We are back to planting vegetables and my husband took the day off work so he and the children could get them done.

The children finished planting the potatoes, so we have nearly 90 kg planted, half whites and half reds.IMG_0258[1]

Here’s a picture of the first potatoes coming up.  This  is very exciting!!

IMG_0265[1]Here are the gang planting the potatoes.  The children did a fantastic job and saved their father and myself from doing it.  We are trying to teach them diligence and consistency when they work.


Here’s a picture of my very handsome husband after he had finished laying out the potatoes for the children to plant.

After they finished planting the potatoes, No 2 son and his father planted pumpkin and corn seeds.  The pumpkin they planted with the corn was Jarrahdale and then they also planted peas with Queensland Blue Pumpkins amoungst them.

We have been buying our seeds from a bulk supplier so we have enough for a few years and it is more cost effective this way.  This year we bought 15,000 corn seeds (this was the smallest amount we could get), this should last a little bit!!!

I just asked my husband why they planted the corn and pumpkin together in rows.  His answer was very technical and might take up a bit of room, but here goes:

  1. Hopefully the pumpkin leaves will shade the ground and keep it moist and cool.
  2. Both corn and pumpkins require a lot of water, so this will water 2 birds with 1 stone.
  3. The corn will finish off before the pumpkins so hence allowing room for the pumpkins to spread out – and the most important reason of all….
  4. That was how they did it on the movie “Fiddler On The Roof”!!!!

We got some cucumber seedlings from our local nursery and planted them in an area that was heavily manured.


You can just see the green of the cucumbers in this photo. They are apple and continental. The manure comes from our feedlot pen where we had been keeping our pigs and cattle over the winter. They were bedded down on hay so now it is ready to be dug out and hoed into the beds,

Seed planter
Seed sower

This is the tool that my husband uses for planting seeds.  You put the seeds in the hopper on top and then there is a plate in there that has holes big enough for the specific seed to go through.  There are a number of different plates for different sized seeds eg: carrots. Then you push this along the bed and it places the seed on the ground and then covers it over and rolls it down.  This is very handy and saves a lot of back breaking work.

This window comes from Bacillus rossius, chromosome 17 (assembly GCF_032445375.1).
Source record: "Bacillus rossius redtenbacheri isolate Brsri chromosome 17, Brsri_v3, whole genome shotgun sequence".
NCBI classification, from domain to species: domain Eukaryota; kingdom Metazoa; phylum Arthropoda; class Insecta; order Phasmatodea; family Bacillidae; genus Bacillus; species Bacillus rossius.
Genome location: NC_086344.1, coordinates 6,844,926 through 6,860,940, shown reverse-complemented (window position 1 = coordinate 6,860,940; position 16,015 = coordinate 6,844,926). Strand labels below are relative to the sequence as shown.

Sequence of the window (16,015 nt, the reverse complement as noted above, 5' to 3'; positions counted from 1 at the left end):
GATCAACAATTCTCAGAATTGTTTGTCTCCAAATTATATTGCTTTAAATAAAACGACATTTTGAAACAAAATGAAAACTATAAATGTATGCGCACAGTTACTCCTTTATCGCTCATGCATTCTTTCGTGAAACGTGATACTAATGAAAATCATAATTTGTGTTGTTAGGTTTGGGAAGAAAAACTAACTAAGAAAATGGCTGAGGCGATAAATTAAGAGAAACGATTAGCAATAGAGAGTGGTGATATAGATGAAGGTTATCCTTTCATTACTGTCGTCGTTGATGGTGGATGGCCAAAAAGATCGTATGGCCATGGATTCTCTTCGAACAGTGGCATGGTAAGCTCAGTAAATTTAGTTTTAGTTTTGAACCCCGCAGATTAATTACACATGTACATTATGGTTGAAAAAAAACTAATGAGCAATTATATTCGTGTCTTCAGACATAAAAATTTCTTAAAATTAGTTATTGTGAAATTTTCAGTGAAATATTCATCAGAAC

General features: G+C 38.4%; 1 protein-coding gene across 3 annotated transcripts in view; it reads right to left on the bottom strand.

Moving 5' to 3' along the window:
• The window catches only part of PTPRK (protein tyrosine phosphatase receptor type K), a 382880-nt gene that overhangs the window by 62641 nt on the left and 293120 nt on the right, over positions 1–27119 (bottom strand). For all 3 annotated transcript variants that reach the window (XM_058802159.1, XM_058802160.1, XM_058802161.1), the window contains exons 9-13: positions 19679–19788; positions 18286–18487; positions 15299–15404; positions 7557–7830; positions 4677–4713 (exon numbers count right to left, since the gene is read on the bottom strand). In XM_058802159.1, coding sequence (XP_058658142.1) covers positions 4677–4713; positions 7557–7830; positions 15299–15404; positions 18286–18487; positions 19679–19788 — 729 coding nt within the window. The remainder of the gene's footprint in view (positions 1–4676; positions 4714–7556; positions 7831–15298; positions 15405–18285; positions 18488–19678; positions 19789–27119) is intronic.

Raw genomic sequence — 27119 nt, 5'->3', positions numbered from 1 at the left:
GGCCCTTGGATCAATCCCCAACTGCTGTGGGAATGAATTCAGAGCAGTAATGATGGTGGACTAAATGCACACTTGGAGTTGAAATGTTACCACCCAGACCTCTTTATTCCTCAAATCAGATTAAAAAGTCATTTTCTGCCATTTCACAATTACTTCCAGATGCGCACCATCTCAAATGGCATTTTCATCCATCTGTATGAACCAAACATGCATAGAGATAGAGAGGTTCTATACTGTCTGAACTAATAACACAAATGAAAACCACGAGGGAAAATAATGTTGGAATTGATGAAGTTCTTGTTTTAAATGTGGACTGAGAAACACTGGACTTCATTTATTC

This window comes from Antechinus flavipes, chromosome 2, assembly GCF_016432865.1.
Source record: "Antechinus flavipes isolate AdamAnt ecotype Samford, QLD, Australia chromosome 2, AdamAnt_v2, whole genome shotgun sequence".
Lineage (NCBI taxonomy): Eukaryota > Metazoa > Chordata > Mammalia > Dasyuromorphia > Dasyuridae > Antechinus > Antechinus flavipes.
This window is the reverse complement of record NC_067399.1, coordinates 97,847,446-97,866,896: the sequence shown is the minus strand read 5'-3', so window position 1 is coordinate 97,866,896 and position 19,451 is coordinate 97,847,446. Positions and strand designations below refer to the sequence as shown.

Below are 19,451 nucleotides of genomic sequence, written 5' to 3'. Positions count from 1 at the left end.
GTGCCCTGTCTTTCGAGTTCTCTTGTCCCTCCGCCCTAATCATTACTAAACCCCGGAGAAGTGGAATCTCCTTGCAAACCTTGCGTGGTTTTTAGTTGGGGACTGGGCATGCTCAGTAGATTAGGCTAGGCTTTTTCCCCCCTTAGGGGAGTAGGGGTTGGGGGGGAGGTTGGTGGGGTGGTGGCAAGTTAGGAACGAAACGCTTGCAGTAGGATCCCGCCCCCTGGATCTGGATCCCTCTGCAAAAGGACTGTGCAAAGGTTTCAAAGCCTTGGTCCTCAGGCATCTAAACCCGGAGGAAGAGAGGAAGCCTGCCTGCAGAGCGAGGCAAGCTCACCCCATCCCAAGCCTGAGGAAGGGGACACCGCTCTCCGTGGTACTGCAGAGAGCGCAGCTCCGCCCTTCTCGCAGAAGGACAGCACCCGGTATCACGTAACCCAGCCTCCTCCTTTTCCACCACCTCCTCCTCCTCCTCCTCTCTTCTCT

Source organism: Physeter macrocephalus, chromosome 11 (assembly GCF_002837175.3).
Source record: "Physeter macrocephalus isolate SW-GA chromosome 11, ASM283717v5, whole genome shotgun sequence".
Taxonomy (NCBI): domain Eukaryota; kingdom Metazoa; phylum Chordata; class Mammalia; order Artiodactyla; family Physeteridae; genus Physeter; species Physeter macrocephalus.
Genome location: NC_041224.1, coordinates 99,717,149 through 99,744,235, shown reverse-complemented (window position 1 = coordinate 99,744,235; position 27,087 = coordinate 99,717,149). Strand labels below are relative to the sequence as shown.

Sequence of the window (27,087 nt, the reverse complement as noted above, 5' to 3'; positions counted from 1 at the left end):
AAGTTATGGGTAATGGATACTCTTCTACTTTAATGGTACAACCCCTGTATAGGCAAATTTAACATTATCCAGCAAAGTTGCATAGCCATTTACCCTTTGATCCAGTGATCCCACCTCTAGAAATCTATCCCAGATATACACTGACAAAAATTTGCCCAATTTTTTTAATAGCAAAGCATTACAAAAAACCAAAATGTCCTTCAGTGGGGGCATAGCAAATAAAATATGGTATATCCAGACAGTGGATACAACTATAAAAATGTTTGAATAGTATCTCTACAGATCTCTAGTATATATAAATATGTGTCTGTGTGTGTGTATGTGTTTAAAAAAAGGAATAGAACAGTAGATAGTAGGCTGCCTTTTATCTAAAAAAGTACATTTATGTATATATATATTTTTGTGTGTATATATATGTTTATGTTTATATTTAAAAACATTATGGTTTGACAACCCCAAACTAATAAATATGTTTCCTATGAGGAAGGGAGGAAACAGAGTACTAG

The tomatoes that we first planted are going quite well, but we didn’t get the plastic on as it had holes in it, so we put preserving jars over them.  Now as the weather is warming up we took them off and they look good.  We did loose a few though but this happens.IMG_0264[1]

Tomato seedlings

So that’s our latest vegetable news for now, will post more photos once everything starts coming up.

Blessings to you all.

What are you up to in your garden, is it winter or spring???

This post is linked up here…

Maple Hill Hop Button






  1. You have a great start! Here, that planting system is called the 3 sisters. It is a corn, bean, and a squash/gourd. The beans climb the corn, the vines grow out at the bottom, and the corn of course goes up. All 3 require plenty of water and similar ground conditions. When the corn is done, the beans use it as a natural pole, and the corn provides a place marker to find the middle of the vines trailing out from the bottom. 🙂

    It is time to tear out gardens here, as it has already frozen over once. We’ve had our last harvests of tomatoes and peppers, and just brought in the last of the tender herbs for the year. I grow lots of mint, basil, oregano, thyme, and try different things yearly. I canned a bit out of the garden, and we enjoyed a lot of fresh veggies, and froze some as well for later, gave a lot away as well–my father in law has a huge backyard garden that takes up most of the yard, plus some plants in the front yard, and we share the garden and work with him as he’s in his upper 80’s. It’s now time for us to start planning for next year, drooling over seed catalogs, and so on. 🙂

    1. Thanks for sorting that out for us, my husband was quite interested in this. Sounds like you have a great vegetable growing resource and great that you can share in your father-in-laws garden and help him, what a blessing. Our ground doesn’t freeze here although we do have frosts, we mainly grow brassicas in the winter – broccoli, cauliflower, cabbage. I made and canned heaps of soups and stews last season when the crops came in and I have just about finished using them, I am looking forward to making more early next year. Thanks again for your comment. Blessings

  2. MMmmmm broccolis and cauliflower fresh out of the ground is so tasty! We did those a couple of years ago and froze them for casseroles. You’re right, it is a blessing to work with hubby’s dad on his. The garden is older than hubby, and he’s 46–that ground grows monsters of everything put in! I swear even the worms from it spit green and bite. This year we had tomatoes that weighed in at well over 2 pounds each and covered saucers. Hoping for a good season next year like that!!

  3. You’re off to a great start! So nice to have many hands share the work. Thanks for stopping by this week’s Maple Hill Hop! Hope to see you next week!

Leave a Reply

Your email address will not be published. Required fields are marked *